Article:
In the context of low malaria transmission, the current methods used to evaluate the intensity of transmission, such as EIR or Plasmodium parasitemia, present substantial limitations. Alternative methods to estimate Anopheles density and human exposure would be of great value, allowing epidemiological studies when the use of classical methods may not be relevant such as in low transmission settings. In this respect, our present study investigated whether the gSG6-P1 salivary peptide could be a sensitive and reliable biomarker allowing the detection of micro-geographical heterogeneity of human exposure to Anopheles bites in particular settings.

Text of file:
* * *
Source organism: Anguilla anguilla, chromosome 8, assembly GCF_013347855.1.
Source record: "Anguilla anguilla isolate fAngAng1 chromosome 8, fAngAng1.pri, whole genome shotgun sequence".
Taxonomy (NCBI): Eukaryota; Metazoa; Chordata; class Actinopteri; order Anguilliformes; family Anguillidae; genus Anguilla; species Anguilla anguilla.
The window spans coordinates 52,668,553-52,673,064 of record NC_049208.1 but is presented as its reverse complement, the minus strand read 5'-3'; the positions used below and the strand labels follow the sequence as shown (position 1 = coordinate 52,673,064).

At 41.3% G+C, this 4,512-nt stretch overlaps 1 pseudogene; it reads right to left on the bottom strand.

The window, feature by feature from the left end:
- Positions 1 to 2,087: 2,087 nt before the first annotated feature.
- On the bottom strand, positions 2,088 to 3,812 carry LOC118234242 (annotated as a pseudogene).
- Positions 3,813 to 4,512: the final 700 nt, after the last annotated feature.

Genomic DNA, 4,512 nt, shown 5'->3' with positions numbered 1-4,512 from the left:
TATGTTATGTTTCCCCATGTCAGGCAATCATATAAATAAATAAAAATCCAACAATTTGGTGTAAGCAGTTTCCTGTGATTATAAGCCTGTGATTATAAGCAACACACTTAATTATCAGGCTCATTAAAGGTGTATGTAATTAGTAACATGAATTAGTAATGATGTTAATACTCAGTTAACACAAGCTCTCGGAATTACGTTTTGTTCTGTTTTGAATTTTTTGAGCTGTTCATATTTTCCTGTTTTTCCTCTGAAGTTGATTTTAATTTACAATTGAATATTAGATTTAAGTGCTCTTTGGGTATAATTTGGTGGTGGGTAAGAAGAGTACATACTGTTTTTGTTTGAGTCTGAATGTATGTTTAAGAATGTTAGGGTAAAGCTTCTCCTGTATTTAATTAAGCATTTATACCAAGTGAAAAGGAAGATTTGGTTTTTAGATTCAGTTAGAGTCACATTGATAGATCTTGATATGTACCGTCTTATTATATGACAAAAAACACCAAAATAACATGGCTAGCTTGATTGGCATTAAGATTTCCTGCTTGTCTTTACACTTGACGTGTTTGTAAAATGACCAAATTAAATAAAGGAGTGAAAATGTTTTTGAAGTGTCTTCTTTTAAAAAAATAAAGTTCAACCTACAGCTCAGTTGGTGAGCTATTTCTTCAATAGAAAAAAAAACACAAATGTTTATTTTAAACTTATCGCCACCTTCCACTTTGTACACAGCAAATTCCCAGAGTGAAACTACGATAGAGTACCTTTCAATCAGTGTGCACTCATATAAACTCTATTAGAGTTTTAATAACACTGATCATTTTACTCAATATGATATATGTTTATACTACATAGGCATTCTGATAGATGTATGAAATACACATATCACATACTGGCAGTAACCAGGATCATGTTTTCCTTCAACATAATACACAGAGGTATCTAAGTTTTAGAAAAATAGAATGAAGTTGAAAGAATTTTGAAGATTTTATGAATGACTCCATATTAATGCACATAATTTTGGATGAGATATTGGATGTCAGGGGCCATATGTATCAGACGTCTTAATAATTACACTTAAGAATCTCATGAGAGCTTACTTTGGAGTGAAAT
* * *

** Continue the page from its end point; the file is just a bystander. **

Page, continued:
Our results showed that the IgG Ab levels to gSG6-P1 peptide and the percentage of immune responders varied between the five studied villages. These results suggest that the immune response to gSG6-P1 salivary peptide could identify villages more at risk of malaria than others even in an area presenting low exposure to vectors. The high heterogeneity of exposure to Anopheles bites observed in the studied villages may be explained by the presence of different surrounding landscapes among them [39, 40] and/or the proximity of the river. Indeed, several studies have shown a positive correlation between malaria transmission and the distance to a river as a potential breeding site [41, 42]. Nevertheless, this factor is not sufficient to explain the variation of Anopheles exposure between villages. In fact, Agniam, Guede and Niandane, three villages located near the river, presented different levels of IgG responses to gSG6-P1. A possible explanation of the high human-Anopheles contact in Agniam compared to Guede, for instance (villages only separated by the river) could be the influence of man-made conditions. In this area, Ndiath et al. have shown that Anopheles density variation was more related to the presence of ditch water used for gardening, rice cultivation, manufacture of bricks or animal watering, than the proximity of the river . Thus, Anopheles exposure could be influenced by local human activity and/or household factors which may favor the development of artificial breeding sites, allowing the emergence of adults . Overall, these results confirm that the gSG6-P1 peptide could measure the real human-vector contact and is sensitive enough to detect small-scale variations of vector bites in areas with very low-exposure [32, 33, 43].